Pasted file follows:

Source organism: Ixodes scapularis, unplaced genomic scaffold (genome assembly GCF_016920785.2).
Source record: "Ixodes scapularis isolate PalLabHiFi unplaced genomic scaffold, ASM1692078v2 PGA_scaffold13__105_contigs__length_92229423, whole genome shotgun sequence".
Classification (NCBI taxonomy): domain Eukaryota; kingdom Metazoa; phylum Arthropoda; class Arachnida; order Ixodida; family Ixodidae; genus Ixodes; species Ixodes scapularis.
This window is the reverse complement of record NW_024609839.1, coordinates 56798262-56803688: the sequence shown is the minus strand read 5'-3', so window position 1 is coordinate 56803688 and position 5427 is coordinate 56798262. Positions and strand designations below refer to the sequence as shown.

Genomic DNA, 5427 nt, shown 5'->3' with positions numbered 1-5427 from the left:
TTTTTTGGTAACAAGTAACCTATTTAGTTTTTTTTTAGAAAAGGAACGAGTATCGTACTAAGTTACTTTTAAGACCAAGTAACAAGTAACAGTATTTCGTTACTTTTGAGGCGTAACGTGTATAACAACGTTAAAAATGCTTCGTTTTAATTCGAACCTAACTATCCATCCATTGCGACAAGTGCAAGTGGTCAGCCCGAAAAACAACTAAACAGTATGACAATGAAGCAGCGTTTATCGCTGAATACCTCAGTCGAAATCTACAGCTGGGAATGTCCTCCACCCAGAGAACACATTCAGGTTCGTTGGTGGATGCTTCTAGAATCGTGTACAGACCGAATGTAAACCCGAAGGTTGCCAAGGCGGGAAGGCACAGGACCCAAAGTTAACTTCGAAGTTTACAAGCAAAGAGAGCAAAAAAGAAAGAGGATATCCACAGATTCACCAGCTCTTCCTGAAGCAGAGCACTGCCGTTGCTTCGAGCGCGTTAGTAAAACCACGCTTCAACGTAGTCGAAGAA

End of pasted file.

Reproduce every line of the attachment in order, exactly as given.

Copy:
Source organism: Ixodes scapularis, unplaced genomic scaffold (genome assembly GCF_016920785.2).
Source record: "Ixodes scapularis isolate PalLabHiFi unplaced genomic scaffold, ASM1692078v2 PGA_scaffold13__105_contigs__length_92229423, whole genome shotgun sequence".
Classification (NCBI taxonomy): domain Eukaryota; kingdom Metazoa; phylum Arthropoda; class Arachnida; order Ixodida; family Ixodidae; genus Ixodes; species Ixodes scapularis.
This window is the reverse complement of record NW_024609839.1, coordinates 56798262-56803688: the sequence shown is the minus strand read 5'-3', so window position 1 is coordinate 56803688 and position 5427 is coordinate 56798262. Positions and strand designations below refer to the sequence as shown.

Genomic DNA, 5427 nt, shown 5'->3' with positions numbered 1-5427 from the left:
TTTTTTGGTAACAAGTAACCTATTTAGTTTTTTTTTAGAAAAGGAACGAGTATCGTACTAAGTTACTTTTAAGACCAAGTAACAAGTAACAGTATTTCGTTACTTTTGAGGCGTAACGTGTATAACAACGTTAAAAATGCTTCGTTTTAATTCGAACCTAACTATCCATCCATTGCGACAAGTGCAAGTGGTCAGCCCGAAAAACAACTAAACAGTATGACAATGAAGCAGCGTTTATCGCTGAATACCTCAGTCGAAATCTACAGCTGGGAATGTCCTCCACCCAGAGAACACATTCAGGTTCGTTGGTGGATGCTTCTAGAATCGTGTACAGACCGAATGTAAACCCGAAGGTTGCCAAGGCGGGAAGGCACAGGACCCAAAGTTAACTTCGAAGTTTACAAGCAAAGAGAGCAAAAAAGAAAGAGGATATCCACAGATTCACCAGCTCTTCCTGAAGCAGAGCACTGCCGTTGCTTCGAGCGCGTTAGTAAAACCACGCTTCAACGTAGTCGAAGAA